1. Thanks so much Sally for your wise words and providing some great points. Much of the data does seem to focus on intensively farmed meat. It would be so interesting to see a comparison. It must be so frustrating from your perspective to see information applied with such broad brush strokes at times.
      You also reminded me of a step which I didn't include above - choosing meat that is reared in a less environmentally damaging way. We try to order sides/quarters of animals direct from farmer or a butcher that can tell you about where and how it was farmed.
      Animal Vegetable Miracle is one of my favourite books - I've read it several times. I've heard of and read about Joel Salatin but I haven't read any of his actual books. I must check out what they have at our library.

    2. Hi, Sally. I just wanted to say that I agree wholeheartedly with your comment. I really feel that if people understood how feedlots worked, they'd never touch meat produced that way again. I understand that cost is a factor for many families, and that complicates things somewhat, but eating less meat each week and choosing cheaper cuts and cooking them well, could offer solutions to price considerations only. It's cheap for reasons that have got nothing to do with health or animal welfare or envrionmental care but everything to do with profit! Although I only have a little suburban garden, and not a farm, I have read Joel Salatin's books, also Michael Pollan's "The Omnivore's Dilemma" and Peter Singer/Jim Mason's, "The Ethics of What We Eat". All of these made me think about food, where it comes from and how it gets to us. My family still eats meat (though I didn't for many years) but I get it from a chemical free/organic butchery who can tell me where it comes from and how it was farmed. MegXx

  3. Oh and thanks for allowing me to have my say on a subject that is usually very biassed. I feel strongly about the mis-representation of our type of farming. For more interesting information on this topic I recommend any of the Joel Salatin books, and "Animal, Vegetable, Miracle" written by Barbara Kingsolver. :)

  4. We do something similar but really because we love vegetables and it's healthier to eat that way. We eat less meat and buy ethically raised meat when we cook at home.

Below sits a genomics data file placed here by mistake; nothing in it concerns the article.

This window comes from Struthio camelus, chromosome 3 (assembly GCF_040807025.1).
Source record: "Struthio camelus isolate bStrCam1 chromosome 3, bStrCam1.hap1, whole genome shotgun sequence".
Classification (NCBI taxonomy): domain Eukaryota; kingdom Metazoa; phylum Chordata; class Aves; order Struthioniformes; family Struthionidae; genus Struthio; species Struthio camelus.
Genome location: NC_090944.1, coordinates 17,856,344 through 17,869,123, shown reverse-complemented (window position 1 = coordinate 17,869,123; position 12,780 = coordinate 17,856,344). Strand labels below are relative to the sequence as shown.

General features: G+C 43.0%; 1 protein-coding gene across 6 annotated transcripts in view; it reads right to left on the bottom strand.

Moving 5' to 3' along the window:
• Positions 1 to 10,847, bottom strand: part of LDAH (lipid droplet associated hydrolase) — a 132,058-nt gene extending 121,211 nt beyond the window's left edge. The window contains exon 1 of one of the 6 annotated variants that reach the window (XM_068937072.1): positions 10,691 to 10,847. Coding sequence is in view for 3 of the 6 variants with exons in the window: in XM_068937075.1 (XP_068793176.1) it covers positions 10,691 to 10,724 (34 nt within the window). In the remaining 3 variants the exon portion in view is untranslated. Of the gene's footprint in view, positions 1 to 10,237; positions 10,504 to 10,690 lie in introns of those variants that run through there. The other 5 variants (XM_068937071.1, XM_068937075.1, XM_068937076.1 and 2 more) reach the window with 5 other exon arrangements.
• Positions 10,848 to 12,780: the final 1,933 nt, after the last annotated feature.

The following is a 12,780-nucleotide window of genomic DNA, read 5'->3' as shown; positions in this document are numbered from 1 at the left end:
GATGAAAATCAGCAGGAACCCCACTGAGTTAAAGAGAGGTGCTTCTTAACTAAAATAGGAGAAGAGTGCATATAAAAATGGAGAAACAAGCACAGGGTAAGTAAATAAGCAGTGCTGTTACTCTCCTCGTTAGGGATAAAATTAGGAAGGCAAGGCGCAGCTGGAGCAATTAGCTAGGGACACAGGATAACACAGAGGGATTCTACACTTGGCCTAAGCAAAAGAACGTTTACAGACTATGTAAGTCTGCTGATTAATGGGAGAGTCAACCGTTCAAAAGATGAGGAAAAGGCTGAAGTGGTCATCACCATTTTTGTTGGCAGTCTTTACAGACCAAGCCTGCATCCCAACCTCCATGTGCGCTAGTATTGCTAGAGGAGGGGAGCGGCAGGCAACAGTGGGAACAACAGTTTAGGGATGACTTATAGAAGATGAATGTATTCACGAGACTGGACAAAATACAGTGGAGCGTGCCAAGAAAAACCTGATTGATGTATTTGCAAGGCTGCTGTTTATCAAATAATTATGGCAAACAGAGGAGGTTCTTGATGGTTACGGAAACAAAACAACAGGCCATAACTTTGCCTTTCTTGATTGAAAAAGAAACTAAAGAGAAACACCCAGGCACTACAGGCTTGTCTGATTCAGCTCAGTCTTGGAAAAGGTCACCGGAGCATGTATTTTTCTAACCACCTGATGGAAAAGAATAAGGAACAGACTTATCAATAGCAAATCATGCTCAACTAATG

1. Yes, most of our changes happened because it's just how we prefer to eat too. It's interesting (and heartening) to reflect and see that they are also helping the environment. Thanks for stopping by Lorraine (I love your blog!).

  5. I don't eat meat often. When I do, I try to buy pasture raised, grass-fed meat.
    It can be expensive though, so I understand sometimes when people have no choice to buy the cheaper stuff. On the other hand when you think about the other costs - environmental and health wise - overall 'humanely raised' meat can be less expensive. (I don't like that term. How humane is it to kill an animal? but that's a total different topic. :) )

    1. I agree Nil, it can seem expensive on the surface but when you factor in those other costs it becomes a bit more even. It'd be interesting to see a comparison done on actually breaking down all those costs and adding them on top of the seemingly 'cheaper' stuff. I wonder if it'd get a few people over the line.

  6. Hi Laura.... Thanks for an interesting post. I know food is and area I need to improve upon. Honestly as a single person I get lazy and usually take the easy option with food when it's just me.
    I came to your blog through your comment on Down to Earth when you mentioned Canberra gardening. I'm new to Canberra and your link above to see change is great. I've already booked into the Eco house tour for this weekend.
    Thanks, Anne

    1. Hi Anne, welcome and thanks for commenting. Sounds like you have good awareness - I think that's a big way towards moving in the right direction. Then it's just a matter of starting where we are at.
      Welcome to the berra too. Glad you found the SEE change info interesting - a few other organisations worth checking out are Canberra environment centre and the urban farm (there is a big permaculture festival there on sun 15th which looks interesting).